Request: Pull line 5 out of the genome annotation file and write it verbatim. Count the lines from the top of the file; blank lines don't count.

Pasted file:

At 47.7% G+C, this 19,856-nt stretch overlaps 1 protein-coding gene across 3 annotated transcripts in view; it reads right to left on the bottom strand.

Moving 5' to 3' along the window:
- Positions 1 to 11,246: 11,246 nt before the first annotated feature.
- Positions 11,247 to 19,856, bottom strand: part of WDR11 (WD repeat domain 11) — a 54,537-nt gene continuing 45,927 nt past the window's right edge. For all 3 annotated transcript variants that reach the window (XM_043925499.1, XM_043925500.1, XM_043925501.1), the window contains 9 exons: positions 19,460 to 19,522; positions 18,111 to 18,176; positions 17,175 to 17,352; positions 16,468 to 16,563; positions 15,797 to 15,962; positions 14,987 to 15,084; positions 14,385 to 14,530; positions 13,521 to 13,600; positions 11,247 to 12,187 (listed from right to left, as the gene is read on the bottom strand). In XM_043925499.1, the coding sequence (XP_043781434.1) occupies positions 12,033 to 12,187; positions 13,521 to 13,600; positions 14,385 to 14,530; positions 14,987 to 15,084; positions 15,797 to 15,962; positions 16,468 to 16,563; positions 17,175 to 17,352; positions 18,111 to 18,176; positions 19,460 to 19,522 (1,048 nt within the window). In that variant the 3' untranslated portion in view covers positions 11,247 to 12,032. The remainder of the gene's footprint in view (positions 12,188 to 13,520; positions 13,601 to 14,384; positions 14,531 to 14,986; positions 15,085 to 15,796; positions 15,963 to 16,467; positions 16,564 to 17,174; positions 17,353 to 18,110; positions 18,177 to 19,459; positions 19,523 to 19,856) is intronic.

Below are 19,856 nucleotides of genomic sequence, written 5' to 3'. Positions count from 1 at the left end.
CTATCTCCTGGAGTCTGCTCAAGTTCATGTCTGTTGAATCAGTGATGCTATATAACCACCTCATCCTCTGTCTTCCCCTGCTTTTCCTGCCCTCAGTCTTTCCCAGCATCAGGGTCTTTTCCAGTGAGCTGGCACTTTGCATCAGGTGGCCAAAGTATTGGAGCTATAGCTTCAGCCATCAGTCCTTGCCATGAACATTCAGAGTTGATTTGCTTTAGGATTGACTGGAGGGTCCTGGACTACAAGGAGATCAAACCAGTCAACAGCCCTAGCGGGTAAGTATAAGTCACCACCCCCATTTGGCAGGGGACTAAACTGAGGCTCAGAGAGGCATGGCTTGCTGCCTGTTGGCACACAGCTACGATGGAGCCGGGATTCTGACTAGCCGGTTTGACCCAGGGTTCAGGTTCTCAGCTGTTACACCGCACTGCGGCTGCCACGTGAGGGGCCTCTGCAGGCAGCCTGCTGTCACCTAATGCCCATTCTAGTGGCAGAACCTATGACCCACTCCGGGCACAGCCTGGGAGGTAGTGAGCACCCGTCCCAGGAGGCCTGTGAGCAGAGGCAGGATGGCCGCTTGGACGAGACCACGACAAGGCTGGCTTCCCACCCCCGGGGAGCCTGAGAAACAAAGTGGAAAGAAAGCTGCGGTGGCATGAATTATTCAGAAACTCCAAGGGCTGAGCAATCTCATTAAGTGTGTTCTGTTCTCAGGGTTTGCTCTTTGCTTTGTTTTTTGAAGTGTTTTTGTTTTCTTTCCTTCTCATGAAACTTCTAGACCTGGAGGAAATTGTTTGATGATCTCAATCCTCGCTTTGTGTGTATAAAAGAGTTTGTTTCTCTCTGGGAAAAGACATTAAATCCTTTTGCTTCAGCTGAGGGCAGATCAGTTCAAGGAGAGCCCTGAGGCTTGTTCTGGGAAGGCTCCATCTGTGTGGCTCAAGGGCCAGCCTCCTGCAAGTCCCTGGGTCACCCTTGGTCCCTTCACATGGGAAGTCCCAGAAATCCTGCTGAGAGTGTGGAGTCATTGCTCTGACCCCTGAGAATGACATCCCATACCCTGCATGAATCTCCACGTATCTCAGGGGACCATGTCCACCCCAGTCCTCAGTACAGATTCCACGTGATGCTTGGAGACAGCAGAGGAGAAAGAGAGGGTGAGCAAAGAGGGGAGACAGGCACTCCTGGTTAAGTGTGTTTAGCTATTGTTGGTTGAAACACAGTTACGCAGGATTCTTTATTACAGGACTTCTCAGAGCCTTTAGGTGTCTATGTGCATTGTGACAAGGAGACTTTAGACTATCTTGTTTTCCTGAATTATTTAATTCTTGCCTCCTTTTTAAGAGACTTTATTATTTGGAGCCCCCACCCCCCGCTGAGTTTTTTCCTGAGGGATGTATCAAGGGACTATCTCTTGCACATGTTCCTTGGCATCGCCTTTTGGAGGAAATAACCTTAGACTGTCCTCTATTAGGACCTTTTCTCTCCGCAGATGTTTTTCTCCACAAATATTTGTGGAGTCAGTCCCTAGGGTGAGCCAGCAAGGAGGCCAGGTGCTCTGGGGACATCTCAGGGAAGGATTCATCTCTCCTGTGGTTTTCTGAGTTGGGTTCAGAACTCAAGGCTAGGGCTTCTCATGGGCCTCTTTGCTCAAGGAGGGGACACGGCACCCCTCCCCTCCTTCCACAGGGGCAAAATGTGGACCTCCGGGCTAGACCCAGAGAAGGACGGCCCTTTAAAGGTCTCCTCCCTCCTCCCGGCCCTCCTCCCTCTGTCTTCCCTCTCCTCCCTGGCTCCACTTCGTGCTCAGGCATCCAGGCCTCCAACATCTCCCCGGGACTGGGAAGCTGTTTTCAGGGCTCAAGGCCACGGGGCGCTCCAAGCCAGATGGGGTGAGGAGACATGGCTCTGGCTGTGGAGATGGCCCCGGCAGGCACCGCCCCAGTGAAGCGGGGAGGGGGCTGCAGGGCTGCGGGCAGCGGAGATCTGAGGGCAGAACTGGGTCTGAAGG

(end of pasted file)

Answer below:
Below are 19,856 nucleotides of genomic sequence, written 5' to 3'. Positions count from 1 at the left end.